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Spy cams: Lesson from Mérida’s police

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Cheap surveillance cameras may be tempting, but you get what you pay for. Photo: Getty
Cheap surveillance cameras may be tempting, but you get what you pay for. Photo: Getty

Mérida, Yucatán — Not all spy cams are created equal. The municipal police maintain surveillance cameras across the city, but since they’re hard wired, they can’t be hacked, officials say. This is an object lesson for homeowners tempted to buy cheap, wireless surveillance systems.

The police cameras, along the Periférico and at various intersections, are connected on a closed-circuit system, and invulnerable to cyber attack.

Sony Pictures’ recent woes have put cyber hacking in the headlines again following reports that web cams around the world had been breached.

Home spy cams, increasingly ubiquitous and affordable at big-box stores, can actually backfire when a potential burglar can view what your camera sees.

“I’m going to go out on a limb and say that most security cameras and their software are probably easily hackable,” wrote Roger A. Grimes, a columnist for InfoWorld. “Your security device could be an ingress point for external hackers into your physical life.”

A summary of the shortfalls Grimes found in low-end cameras, and some advice:

  • Most security cameras and their software aren’t built with computer security in mind. Most home security cameras run on nondefault ports that are well documented and known by attackers. Many people neglect to change the system’s default password.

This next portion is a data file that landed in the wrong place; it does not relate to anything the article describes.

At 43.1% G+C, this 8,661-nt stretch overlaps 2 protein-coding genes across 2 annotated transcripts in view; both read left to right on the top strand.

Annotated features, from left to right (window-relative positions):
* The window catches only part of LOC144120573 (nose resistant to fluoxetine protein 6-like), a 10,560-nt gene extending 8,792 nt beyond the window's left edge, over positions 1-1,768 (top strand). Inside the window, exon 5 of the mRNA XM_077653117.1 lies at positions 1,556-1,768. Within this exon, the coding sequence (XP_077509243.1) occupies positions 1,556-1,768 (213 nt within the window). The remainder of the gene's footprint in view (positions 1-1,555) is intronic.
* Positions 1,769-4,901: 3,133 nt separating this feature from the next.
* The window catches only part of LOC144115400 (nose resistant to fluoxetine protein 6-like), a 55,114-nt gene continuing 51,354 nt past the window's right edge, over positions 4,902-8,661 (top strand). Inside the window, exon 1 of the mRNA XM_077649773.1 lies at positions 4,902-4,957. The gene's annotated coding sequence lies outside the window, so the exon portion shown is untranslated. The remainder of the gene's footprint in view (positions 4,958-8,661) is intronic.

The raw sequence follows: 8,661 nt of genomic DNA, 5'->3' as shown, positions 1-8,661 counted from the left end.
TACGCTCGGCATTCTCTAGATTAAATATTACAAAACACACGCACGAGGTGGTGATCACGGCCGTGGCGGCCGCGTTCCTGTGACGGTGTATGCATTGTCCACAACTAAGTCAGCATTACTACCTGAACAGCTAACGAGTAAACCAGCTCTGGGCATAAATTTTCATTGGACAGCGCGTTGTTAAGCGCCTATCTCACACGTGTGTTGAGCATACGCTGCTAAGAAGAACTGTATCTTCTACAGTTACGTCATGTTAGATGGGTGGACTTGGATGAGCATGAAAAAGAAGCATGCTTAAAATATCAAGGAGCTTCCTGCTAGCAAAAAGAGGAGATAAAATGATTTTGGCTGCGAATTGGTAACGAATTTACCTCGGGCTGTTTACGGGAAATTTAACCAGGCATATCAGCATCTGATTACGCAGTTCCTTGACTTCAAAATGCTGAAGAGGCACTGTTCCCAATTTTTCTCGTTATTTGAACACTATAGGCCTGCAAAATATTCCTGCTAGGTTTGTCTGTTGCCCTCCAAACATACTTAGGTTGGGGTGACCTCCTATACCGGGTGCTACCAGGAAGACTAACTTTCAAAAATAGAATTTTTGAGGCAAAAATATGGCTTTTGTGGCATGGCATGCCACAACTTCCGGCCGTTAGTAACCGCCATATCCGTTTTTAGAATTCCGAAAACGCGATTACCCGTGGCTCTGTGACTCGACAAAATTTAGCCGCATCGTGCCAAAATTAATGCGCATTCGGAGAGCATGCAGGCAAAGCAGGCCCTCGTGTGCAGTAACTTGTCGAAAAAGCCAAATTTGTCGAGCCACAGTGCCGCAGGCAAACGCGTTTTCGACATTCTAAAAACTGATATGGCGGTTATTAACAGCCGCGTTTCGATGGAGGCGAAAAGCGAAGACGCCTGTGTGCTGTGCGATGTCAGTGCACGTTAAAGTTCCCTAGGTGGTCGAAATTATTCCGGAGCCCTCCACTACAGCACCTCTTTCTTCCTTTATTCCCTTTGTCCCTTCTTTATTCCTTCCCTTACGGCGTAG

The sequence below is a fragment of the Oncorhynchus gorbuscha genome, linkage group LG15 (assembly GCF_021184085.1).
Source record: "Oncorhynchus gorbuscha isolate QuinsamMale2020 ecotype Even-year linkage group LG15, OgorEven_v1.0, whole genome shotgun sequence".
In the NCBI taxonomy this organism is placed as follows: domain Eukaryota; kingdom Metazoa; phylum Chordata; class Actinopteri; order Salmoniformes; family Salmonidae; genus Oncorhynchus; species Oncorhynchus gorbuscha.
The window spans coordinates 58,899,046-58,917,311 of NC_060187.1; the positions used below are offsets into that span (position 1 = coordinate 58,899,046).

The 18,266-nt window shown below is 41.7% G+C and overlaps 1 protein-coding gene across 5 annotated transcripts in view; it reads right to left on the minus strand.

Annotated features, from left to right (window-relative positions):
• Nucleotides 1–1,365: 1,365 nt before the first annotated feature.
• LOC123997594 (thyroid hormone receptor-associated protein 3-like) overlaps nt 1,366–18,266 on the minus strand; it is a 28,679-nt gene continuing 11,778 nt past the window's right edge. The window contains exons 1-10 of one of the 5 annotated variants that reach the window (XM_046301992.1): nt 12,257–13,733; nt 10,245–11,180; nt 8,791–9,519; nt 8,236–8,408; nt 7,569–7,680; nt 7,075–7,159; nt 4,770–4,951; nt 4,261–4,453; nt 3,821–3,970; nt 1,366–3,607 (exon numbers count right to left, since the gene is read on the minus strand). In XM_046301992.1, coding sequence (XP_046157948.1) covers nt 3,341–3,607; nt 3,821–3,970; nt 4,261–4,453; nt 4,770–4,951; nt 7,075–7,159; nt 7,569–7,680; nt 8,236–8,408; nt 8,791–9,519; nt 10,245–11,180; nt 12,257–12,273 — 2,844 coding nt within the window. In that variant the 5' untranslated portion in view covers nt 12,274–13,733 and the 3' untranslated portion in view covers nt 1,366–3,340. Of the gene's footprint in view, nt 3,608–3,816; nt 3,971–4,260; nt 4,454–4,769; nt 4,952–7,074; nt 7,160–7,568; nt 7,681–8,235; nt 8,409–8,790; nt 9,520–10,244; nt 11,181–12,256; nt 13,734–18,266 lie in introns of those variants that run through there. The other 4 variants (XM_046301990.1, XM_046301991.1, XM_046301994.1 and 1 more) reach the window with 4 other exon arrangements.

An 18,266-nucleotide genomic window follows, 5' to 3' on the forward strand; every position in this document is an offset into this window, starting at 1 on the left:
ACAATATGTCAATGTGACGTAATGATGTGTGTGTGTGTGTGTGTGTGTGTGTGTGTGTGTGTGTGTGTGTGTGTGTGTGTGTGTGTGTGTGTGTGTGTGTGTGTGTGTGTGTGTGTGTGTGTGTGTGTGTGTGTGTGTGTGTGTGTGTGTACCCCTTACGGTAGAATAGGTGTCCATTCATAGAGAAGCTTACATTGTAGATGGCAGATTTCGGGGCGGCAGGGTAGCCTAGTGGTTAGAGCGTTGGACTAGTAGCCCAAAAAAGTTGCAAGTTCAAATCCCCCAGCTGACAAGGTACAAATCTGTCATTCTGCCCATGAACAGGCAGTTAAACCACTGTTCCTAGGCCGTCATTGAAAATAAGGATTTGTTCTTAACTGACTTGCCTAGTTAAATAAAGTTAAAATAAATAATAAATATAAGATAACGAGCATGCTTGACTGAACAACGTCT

• Ask if your camera supports TLS-enabled or other secure connection methods. If not, consider another brand.
  • Many low-end cameras work great at distances up to 20 feet, but fail miserably at distances beyond 30 feet. Pay the premium for high definition and night vision, since most crimes occur after dark.
  • You’ll also want the ability to save video and/or pictures externally. Also, if a crime is caught on camera, the ability to play back video at high speed will help you find the event, and slo-mo will help you determine exactly what happened.
  • No security cameras broadcasts in precisely real time. Even the most expensive system had a 5-10 second lag time. “I could walk into the field of video, then back to my computer and see myself on screen,” said Grimes.
  • Wireless cameras rarely met their published maximum wireless distances; often it was less than half the stated lengths. And even with wireless, you’ll need power connections, so use wired cameras when possible.
  • Wireless cameras can kill your WIFI. The writer’s wireless cameras brought down his wireless Internet download speed from 100Mbps to 0.40Mbps, essentially rendering it useless.
  • “Weather resistant” cameras are rarely waterproof. Many of the “outdoor” or “weather resistant” cameras failed or were ruined by moderate rain.
  • Get dynamic DNS to access your cameras while traveling. Unless your home Internet connection has a static IP address, you’ll need to subscribe to a dynamic DNS service and configure your Internet routers to report any IP address changes to that service. Plus, you’ll need to configure your routers to advertise your camera’s remote access port(s) to get that feature to work.
  • All the cameras Grimes reviewed had acceptable technical support via the website or email, garnering a response back in a day or two, which he felt was reasonable.

All in all, the columnist concluded that a home-security system was worth the money and effort.

“I feel more secure with my new security cameras installed,” said Grimes. “I already caught some neighborhood critters causing damage in my yard and have worked out a preventative measure. But I also live with the fact that any Internet-accessible security cameras can probably be exploited and used to invade my privacy. Like most security-related matters, a security camera can be a double-edged sword.”



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